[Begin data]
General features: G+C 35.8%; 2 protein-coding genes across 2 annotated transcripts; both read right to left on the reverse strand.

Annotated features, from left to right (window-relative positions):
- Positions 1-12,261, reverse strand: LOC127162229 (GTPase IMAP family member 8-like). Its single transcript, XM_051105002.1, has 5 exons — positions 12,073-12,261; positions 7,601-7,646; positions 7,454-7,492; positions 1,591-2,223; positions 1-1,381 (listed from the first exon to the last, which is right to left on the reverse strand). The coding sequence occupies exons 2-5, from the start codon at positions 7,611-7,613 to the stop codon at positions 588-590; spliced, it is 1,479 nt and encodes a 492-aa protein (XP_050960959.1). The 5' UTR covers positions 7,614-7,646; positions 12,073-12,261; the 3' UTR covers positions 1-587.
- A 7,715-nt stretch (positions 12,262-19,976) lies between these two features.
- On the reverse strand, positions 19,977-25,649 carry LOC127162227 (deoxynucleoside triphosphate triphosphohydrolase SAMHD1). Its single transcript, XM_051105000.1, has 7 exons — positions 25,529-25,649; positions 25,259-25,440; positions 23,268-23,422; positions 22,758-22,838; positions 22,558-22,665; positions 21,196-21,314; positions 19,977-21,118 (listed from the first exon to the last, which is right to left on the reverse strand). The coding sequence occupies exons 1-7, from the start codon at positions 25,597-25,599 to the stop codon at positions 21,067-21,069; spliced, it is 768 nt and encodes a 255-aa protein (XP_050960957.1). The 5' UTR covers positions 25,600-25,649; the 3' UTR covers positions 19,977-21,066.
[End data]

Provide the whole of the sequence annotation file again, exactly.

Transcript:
General features: G+C 35.8%; 2 protein-coding genes across 2 annotated transcripts; both read right to left on the reverse strand.

Annotated features, from left to right (window-relative positions):
- Positions 1-12,261, reverse strand: LOC127162229 (GTPase IMAP family member 8-like). Its single transcript, XM_051105002.1, has 5 exons — positions 12,073-12,261; positions 7,601-7,646; positions 7,454-7,492; positions 1,591-2,223; positions 1-1,381 (listed from the first exon to the last, which is right to left on the reverse strand). The coding sequence occupies exons 2-5, from the start codon at positions 7,611-7,613 to the stop codon at positions 588-590; spliced, it is 1,479 nt and encodes a 492-aa protein (XP_050960959.1). The 5' UTR covers positions 7,614-7,646; positions 12,073-12,261; the 3' UTR covers positions 1-587.
- A 7,715-nt stretch (positions 12,262-19,976) lies between these two features.
- On the reverse strand, positions 19,977-25,649 carry LOC127162227 (deoxynucleoside triphosphate triphosphohydrolase SAMHD1). Its single transcript, XM_051105000.1, has 7 exons — positions 25,529-25,649; positions 25,259-25,440; positions 23,268-23,422; positions 22,758-22,838; positions 22,558-22,665; positions 21,196-21,314; positions 19,977-21,118 (listed from the first exon to the last, which is right to left on the reverse strand). The coding sequence occupies exons 1-7, from the start codon at positions 25,597-25,599 to the stop codon at positions 21,067-21,069; spliced, it is 768 nt and encodes a 255-aa protein (XP_050960957.1). The 5' UTR covers positions 25,600-25,649; the 3' UTR covers positions 19,977-21,066.